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Last April, it was announced that Harriet Tubman would replace Andrew Jackson on the $20 bill, a decision that at the time seemed perfectly viable. Back then, we had a black, sane president, and his successor was poised to be the first woman to ever hold that office. Things weren’t perfect, but they were stable. Fast forward to present day, where everything is burning and Harriet Tubman is probably never gonna get her bill.

Treasury Secretary Steven Mnuchin expressed doubt about the bill’s update to CNBC on Thursday, telling the network that it’s “not something I’m focused on at the moment.” So...what is he focused on?

“The No. 1 issue why we change the currency is to stop counterfeiting. So the issues of what we change will be primarily related to what we need to do for security purposes. I’ve received classified briefings on that. And that’s what I’m focused on for the most part,” Mnuchin said.

“People have been on the bills for a long period of time. And this is something we will consider. Right now, we’ve got a lot more important issues to focus on,” he added.

Designs for the new currency, approved by then-Treasury Secretary Jacob Lew, were scheduled to be finalized in 2020, in order to coincide with the 100th anniversary of the 19th Amendment. But Trump himself was clear at the time about his reservations, saying on the Today Show that he would “love to leave Andrew Jackson and see if we can maybe come up with another denomination.” Perhaps, he suggested, Tubman could settle for the $2 bill? From CNBC:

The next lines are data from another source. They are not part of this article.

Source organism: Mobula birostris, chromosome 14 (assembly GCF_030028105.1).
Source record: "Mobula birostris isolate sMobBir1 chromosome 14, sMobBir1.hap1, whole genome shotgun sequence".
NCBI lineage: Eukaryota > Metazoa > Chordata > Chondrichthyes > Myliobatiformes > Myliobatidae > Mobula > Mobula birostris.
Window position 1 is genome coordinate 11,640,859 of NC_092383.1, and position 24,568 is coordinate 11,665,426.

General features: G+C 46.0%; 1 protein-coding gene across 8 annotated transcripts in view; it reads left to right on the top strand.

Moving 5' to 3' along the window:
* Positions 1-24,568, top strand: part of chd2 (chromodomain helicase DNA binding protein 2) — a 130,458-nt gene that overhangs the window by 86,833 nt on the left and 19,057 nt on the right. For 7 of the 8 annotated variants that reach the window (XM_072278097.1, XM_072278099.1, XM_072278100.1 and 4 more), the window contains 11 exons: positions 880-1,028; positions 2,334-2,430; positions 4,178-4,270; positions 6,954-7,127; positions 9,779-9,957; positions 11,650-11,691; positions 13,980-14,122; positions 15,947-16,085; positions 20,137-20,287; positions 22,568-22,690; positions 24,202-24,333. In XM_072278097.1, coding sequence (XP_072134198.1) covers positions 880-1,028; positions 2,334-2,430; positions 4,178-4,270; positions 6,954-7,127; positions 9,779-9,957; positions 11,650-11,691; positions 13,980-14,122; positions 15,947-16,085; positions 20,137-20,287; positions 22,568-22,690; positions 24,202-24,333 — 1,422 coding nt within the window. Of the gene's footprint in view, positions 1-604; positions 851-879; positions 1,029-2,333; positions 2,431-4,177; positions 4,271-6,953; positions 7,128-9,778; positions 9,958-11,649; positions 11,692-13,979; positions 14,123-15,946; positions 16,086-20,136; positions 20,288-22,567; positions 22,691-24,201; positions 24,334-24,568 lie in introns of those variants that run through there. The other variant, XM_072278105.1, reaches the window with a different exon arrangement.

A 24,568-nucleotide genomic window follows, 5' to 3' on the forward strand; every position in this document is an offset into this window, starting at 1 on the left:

While Trump complimented Tubman, he said at the time that he didn’t agree with replacing Jackson on the denomination. “I don’t like seeing it. Yes, I think it’s pure political correctness. Been on the bill [Jackson] for many, many years. And, you know, really represented somebody that really was very important to this country.

Trump has made very public his love for Jackson, and even traveled to Tennessee in March to celebrate the former president and slave owner’s 250th birthday at his plantation. He described Jackson’s presidency as a model for his own, declaring ominously: “Wait till you see what’s going to be happening pretty soon, folks.”

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The Obama administration originally wanted to put a woman on the $10 bill, but amended its decision amid outrage from those dying to keep Alexander Hamilton where he was. Instead, Lew that Jackson would be shunted to the back of the $20, and that women would be added to the backs of $5 and $10 bills.

Though he knew at the time that all of these decisions were all contingent on the blessing of the incoming president, it hardly seemed possible that there’d be much debate.

“I don’t think somebody’s going to probably want to do that—to take the image of Harriet Tubman off of our money? To take the image of the suffragists off?” he said.

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At least there’s always the DIY route.